Syracuse English professor Mary Karr is the author of two bestselling memoirs, The Liars' Club and Cherry. She has won Pushcart prizes for both her poetry and essays. Her new book of poems is Sinners Welcome.
Leonard Cohen's poetry career began 50 years ago with the 1956 publication of Let Us Compare Mythologies. His new volume of poetry is called Book of Longing. Cohen, known better as the deep-voiced writer of songs that straddle the folk-rock fence, is also working on an upcoming album to be released later this year.
Ted Kooser won the 2005 Pulitzer prize for poetry and publishes American Life in Poetry, a free weekly column for newspapers and websites that provides a brief poem and description as a way to bring verse to the masses. His poems are about the simple details of everyday life.
In addition to heading the National Endowment for the Arts, Gioia (pronounced JOY-ah) is the author of several collections of poetry, including Interrogations at Noon. He has also translated the poetry of Italian Nobel Prize winner Eugenio Montale. Before he quit to become a poet, Gioia was a vice president at General Foods.
Poet Sharon Olds. Her new collection of poems is The Unswept Room. She has a number of previous collections, including Satan Says and The Dead and the Living. Olds was the New York State Poet Laureate from 1998 to 2000. She teaches poetry workshops in the Graduate Creative Writing Program at New York University.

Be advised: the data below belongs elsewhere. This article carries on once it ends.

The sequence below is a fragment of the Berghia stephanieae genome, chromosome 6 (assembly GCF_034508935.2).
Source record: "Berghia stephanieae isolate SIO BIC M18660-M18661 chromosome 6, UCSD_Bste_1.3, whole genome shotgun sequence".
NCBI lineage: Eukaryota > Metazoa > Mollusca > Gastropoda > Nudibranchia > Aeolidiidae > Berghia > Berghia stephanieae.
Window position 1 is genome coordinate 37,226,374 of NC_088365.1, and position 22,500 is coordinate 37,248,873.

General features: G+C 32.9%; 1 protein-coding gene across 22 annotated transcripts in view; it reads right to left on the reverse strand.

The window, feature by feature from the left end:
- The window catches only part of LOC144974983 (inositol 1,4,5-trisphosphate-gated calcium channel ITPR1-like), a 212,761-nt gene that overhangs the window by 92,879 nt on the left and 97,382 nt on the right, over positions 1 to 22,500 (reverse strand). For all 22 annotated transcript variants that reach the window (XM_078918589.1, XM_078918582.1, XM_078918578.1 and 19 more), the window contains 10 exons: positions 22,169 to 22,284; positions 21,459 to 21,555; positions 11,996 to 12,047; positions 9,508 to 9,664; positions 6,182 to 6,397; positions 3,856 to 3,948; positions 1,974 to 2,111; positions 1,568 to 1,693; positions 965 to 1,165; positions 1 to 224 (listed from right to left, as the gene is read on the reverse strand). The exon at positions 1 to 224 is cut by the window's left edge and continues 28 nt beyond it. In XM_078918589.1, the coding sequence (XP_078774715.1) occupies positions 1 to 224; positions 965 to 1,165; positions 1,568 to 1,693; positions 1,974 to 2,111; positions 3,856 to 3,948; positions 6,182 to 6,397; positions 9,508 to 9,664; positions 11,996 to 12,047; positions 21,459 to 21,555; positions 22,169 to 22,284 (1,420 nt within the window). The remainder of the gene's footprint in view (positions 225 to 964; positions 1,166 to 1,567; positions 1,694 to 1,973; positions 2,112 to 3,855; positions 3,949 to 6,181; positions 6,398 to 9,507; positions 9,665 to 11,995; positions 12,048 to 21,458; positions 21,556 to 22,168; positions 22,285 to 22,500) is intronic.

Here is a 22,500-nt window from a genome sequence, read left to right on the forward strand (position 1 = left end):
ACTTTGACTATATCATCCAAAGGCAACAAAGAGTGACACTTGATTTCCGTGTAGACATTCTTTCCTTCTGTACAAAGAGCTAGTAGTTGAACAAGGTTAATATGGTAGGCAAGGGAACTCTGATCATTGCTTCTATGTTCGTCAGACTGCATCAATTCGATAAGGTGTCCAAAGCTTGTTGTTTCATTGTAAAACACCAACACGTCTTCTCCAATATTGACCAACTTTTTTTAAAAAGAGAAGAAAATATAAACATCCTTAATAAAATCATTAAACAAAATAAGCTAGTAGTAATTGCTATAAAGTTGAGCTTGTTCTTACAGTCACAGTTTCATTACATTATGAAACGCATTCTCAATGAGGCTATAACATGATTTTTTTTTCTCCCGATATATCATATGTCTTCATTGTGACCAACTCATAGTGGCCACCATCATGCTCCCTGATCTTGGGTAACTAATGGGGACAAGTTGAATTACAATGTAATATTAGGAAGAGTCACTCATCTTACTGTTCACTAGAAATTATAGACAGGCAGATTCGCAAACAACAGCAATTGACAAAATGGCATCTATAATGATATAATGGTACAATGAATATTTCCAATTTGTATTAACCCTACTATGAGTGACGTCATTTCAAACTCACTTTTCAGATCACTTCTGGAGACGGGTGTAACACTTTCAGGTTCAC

Lehman is the series editor of "The Best American Poetry." His new book "The Last Avant-Garde: The Making of the New York School of Poets" (Doubleday) is a cultural history about a group of poets in the 1950s who he says helped to reinvent literature, like John Ashbery, Frank O'Hara, Kenneth Koch, and James Schuyler. They took their cue from the Abstract Expressionistic painters of the time who were also in New York.
Snyder was part of the beat poetry scene in 1950s San Francisco, and inspired a character in several Jack Kerouac novels. He studied Eastern philosophy and religion, and later settled in a more isolated part of the United States -- far from the urban world. He won the Pulitzer Prize, and continues to teach and write. His new collection of essays considers his relationship with the wilderness. (Rebroadcast)
Writer Grace Paley. Born in the Bronx in 1922, she's written three highly acclaimed volumes of short stories. Paley was actively involved in the feminist and anti-war movements, and regards herself as a "somewhat combative pacifist and a cooperative anarchist." Her "Collected Stories" have just been released by Farrar, Straus & Giroux. (Rebroadcast from 3/26/92).